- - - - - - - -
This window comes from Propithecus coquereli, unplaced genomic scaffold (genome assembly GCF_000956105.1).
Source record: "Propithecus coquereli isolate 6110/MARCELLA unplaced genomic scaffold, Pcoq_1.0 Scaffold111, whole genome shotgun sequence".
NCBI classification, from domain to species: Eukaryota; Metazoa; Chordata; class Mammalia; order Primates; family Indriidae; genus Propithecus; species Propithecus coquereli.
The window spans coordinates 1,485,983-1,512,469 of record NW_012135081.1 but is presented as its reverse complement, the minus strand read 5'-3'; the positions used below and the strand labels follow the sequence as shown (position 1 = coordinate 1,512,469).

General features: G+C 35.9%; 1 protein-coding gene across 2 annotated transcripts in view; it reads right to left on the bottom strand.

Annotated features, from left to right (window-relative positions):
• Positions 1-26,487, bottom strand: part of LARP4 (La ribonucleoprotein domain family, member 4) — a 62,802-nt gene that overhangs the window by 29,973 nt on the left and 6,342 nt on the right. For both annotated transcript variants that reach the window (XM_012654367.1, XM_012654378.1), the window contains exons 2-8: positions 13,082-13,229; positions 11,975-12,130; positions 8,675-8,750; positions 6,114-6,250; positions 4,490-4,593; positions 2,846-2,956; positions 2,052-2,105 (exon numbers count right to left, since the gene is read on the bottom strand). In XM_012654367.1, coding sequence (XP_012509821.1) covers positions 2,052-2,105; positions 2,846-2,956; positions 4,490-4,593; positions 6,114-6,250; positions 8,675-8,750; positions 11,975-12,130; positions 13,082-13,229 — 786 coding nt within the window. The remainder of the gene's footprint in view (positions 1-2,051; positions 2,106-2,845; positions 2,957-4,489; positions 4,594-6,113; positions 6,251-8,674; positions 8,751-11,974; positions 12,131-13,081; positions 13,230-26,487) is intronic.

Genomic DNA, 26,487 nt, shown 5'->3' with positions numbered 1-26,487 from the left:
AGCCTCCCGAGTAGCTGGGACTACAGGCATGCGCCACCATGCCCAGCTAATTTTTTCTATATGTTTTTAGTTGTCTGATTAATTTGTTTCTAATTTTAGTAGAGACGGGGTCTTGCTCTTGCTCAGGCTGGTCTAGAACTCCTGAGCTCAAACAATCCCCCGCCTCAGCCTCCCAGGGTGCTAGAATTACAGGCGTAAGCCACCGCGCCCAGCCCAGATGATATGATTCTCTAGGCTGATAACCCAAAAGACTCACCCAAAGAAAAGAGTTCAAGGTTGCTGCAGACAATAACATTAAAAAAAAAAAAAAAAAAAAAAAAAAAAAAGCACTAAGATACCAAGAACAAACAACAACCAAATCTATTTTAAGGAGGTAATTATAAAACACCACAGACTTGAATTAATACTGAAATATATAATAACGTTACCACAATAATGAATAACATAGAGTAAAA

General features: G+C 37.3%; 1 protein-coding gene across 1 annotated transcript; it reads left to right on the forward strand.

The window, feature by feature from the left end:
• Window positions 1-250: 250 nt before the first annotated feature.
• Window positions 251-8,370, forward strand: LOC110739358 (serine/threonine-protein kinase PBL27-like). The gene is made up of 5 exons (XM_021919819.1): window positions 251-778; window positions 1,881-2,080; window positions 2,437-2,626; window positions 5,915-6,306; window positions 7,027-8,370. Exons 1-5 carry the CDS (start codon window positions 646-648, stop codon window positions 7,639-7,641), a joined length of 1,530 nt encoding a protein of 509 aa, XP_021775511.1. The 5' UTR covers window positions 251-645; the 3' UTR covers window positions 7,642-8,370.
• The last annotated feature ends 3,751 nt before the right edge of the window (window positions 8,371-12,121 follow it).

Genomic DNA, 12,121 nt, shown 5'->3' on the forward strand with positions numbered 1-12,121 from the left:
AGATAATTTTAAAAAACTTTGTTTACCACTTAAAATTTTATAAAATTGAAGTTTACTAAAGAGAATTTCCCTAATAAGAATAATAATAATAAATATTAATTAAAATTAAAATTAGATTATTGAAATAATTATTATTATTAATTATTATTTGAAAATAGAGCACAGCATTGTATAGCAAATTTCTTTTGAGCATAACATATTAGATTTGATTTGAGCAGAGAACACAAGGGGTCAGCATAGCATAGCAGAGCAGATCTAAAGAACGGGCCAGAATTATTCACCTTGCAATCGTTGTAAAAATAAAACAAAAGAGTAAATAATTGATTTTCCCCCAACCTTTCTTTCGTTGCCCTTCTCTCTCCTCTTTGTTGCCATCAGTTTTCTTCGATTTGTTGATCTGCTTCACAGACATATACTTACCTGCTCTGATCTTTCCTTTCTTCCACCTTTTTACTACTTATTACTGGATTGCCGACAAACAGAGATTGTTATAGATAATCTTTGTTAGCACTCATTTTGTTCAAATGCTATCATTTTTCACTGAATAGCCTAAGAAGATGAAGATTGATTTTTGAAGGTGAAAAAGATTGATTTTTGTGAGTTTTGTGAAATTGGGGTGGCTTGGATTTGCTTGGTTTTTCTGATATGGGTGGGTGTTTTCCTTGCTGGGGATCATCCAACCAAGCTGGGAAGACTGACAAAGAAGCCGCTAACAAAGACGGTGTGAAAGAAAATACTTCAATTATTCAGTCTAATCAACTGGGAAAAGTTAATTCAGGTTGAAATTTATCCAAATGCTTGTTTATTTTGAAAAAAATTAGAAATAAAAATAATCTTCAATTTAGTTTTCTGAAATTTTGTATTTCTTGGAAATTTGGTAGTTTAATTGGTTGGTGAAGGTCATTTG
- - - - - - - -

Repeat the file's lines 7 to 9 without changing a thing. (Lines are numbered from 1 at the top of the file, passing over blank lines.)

• Positions 1-26,487, bottom strand: part of LARP4 (La ribonucleoprotein domain family, member 4) — a 62,802-nt gene that overhangs the window by 29,973 nt on the left and 6,342 nt on the right. For both annotated transcript variants that reach the window (XM_012654367.1, XM_012654378.1), the window contains exons 2-8: positions 13,082-13,229; positions 11,975-12,130; positions 8,675-8,750; positions 6,114-6,250; positions 4,490-4,593; positions 2,846-2,956; positions 2,052-2,105 (exon numbers count right to left, since the gene is read on the bottom strand). In XM_012654367.1, coding sequence (XP_012509821.1) covers positions 2,052-2,105; positions 2,846-2,956; positions 4,490-4,593; positions 6,114-6,250; positions 8,675-8,750; positions 11,975-12,130; positions 13,082-13,229 — 786 coding nt within the window. The remainder of the gene's footprint in view (positions 1-2,051; positions 2,106-2,845; positions 2,957-4,489; positions 4,594-6,113; positions 6,251-8,674; positions 8,751-11,974; positions 12,131-13,081; positions 13,230-26,487) is intronic.

Genomic DNA, 26,487 nt, shown 5'->3' with positions numbered 1-26,487 from the left:
AGCCTCCCGAGTAGCTGGGACTACAGGCATGCGCCACCATGCCCAGCTAATTTTTTCTATATGTTTTTAGTTGTCTGATTAATTTGTTTCTAATTTTAGTAGAGACGGGGTCTTGCTCTTGCTCAGGCTGGTCTAGAACTCCTGAGCTCAAACAATCCCCCGCCTCAGCCTCCCAGGGTGCTAGAATTACAGGCGTAAGCCACCGCGCCCAGCCCAGATGATATGATTCTCTAGGCTGATAACCCAAAAGACTCACCCAAAGAAAAGAGTTCAAGGTTGCTGCAGACAATAACATTAAAAAAAAAAAAAAAAAAAAAAAAAAAAAAGCACTAAGATACCAAGAACAAACAACAACCAAATCTATTTTAAGGAGGTAATTATAAAACACCACAGACTTGAATTAATACTGAAATATATAATAACGTTACCACAATAATGAATAACATAGAGTAAAA